A servomechanism is necessary to amplify the small force developed by the governor to obtain the large force needed to move the guide vanes. The Lombard Water Wheel Governor is one such device. The one in the Museum’s collection is shown in Figure 4.
The date and model of this unit are unknown. It is missing the hydraulic oil pump, and oil tank. The hydraulic pump would have been mounted on the side of the machine opposite the view. A tank, containing hydraulic oil under air pressure, would have been mounted under the machine.
The main parts of the governor are:
· The hydraulic oil pump and tank (missing from our version)
· The governor, unit with flyballs at the top of the governor
· The operating cylinder (the large cylinder at the left of the picture)
· The piston rod and attached rack
· The gear which drives the output shaft
· The control valve (small vertical cylinder on top of the main cylinder) which controls the flow of hydraulic fluid to the main cylinder
· The feedback mechanism (the rods on top of the rack), which correct errors in the piston rod position
· The handwheel and gear which permit manual operation of the turbine gates for testing.
· In addition, there are a number of auxiliary parts which provide lesser, but important functions.
The governor is a conventional flyball governor, driven from the water turbine by a belt, shown in Figure 5, below:
A belt from the water turbine drives the governor pulley which is flanged to keep the belt from slipping off. The pulley shaft has a bevel gear on the other end, which turns the vertical shaft for the governor. The governor bearings fix the lower end of the governor in place, so movement up and down occurs at the upper end, where the top of the governor presses upon the small rod, causing it to move up as the governor balls move out. The large spring at the left of the governor acts thru the lever to resist the motion caused by the governor. The force from the spring and the force from the governor balance at the set speed. If the speed drops, the governor balls will move in, and the spring will pull the rod up. The reverse happens if the speed increases.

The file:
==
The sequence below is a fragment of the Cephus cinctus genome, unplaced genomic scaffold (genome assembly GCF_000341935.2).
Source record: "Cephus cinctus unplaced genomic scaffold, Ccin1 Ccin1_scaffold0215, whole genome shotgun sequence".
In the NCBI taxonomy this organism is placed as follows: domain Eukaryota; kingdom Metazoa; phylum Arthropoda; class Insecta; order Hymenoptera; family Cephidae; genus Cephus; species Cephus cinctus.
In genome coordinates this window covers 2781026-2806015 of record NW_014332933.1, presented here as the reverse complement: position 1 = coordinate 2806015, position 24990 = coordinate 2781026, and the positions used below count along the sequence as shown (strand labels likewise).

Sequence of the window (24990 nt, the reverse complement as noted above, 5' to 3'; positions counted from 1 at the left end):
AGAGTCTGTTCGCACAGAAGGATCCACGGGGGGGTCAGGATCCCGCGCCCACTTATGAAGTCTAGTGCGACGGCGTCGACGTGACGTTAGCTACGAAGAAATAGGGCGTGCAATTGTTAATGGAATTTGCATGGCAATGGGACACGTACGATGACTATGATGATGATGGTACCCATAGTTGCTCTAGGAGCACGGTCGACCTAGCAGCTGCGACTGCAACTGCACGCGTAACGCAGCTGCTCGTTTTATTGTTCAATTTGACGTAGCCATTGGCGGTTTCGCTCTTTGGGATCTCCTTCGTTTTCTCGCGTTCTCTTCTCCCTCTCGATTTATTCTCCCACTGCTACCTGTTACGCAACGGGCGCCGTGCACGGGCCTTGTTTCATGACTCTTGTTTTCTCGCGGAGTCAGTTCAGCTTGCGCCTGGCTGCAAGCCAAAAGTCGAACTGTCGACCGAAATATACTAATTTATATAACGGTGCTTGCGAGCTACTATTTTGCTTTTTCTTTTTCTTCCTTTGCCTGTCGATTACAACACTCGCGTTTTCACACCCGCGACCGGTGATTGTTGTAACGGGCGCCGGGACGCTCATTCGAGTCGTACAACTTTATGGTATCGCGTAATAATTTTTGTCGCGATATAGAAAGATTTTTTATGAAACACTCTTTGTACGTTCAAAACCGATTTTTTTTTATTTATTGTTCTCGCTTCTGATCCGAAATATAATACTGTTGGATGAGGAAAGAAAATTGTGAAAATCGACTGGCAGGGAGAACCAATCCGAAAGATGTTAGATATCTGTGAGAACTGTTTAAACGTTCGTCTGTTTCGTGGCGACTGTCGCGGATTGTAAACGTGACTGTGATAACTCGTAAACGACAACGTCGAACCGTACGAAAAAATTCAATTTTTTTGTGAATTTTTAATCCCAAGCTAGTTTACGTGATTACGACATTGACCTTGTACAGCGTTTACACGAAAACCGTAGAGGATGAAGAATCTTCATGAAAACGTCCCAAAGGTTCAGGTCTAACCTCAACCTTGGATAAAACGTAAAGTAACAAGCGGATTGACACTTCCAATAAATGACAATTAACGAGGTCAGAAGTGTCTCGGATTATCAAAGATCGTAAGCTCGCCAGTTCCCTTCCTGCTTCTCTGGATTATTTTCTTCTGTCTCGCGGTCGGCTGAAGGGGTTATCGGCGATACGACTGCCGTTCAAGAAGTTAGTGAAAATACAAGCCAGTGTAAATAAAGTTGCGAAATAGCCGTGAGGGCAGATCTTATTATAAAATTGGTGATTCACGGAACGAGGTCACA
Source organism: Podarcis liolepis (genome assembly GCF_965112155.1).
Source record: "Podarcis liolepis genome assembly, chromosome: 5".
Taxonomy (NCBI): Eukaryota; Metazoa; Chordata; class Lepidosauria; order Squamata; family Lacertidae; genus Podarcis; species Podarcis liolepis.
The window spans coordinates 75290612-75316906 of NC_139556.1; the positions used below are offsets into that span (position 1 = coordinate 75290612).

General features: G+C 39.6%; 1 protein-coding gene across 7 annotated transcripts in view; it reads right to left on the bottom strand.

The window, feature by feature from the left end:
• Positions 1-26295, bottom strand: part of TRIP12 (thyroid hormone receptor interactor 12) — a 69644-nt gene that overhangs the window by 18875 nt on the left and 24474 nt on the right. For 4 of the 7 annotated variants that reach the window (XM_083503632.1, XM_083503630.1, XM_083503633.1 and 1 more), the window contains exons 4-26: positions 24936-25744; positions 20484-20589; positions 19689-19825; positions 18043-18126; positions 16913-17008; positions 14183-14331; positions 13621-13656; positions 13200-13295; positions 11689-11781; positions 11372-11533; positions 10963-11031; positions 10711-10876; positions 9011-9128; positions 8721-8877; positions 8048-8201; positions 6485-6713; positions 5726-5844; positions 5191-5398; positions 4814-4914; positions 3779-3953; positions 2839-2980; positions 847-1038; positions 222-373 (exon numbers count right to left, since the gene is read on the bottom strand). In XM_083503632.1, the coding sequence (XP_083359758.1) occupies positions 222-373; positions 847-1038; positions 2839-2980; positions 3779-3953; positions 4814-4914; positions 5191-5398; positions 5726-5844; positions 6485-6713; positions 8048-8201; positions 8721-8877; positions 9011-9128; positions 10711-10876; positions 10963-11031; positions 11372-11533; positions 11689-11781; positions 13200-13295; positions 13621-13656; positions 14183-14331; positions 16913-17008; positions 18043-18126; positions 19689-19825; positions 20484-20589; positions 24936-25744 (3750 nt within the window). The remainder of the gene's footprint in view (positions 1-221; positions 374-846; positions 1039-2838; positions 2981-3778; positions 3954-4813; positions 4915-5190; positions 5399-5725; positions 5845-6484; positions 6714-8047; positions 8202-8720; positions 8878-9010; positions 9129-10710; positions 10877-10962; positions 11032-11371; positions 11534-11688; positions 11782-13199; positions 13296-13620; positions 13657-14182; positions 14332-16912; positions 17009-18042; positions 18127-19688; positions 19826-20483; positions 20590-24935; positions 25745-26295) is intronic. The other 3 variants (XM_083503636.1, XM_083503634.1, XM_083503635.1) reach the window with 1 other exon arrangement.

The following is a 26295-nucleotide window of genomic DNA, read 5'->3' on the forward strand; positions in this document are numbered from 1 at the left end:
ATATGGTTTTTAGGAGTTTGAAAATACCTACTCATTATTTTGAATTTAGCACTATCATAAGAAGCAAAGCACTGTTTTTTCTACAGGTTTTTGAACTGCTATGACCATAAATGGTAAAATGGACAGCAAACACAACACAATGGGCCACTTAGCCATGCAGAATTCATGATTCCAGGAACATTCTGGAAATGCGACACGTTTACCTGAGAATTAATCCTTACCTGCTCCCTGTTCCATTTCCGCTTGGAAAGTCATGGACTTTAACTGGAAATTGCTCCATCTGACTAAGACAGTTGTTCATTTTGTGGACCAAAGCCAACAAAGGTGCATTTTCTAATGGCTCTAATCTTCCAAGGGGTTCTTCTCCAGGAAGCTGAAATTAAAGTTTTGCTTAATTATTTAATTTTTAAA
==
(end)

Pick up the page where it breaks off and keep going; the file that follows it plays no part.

The inside of the governor is hollow, and the rod connected to the top passes all the way thru the governor, down to the top of the valve. The valve and the feedback mechanism are shown in Figure 6:
The rod can be seen just below the bevel gear that drives the governor. The attachment for the feedback mechanism is just below the bevel gear. The rod then enters the top of the valve (the brass dome on top of the valve).
Inside the valve, the motion of the rod directs hydraulic oil to one side of the piston or the other, causing the piston to move in and out. The motion of the piston moves the rack, which then turn the pinion (small gear), which turns the output shaft. The rack and pinion are shown on the previous Figure 4, the overall view.
As the speed of the turbine changes, either due to changes in load, changes in the head of water on the turbine, or due to the action of the governor, the governor will act to keep the speed constant. The action of the governor may not be sensitive or fast enough to keep the governor from overshooting the speed setting. This action is called “hunting” where the speed goes from too fast to too slow, as the governor attempts to get the proper speed.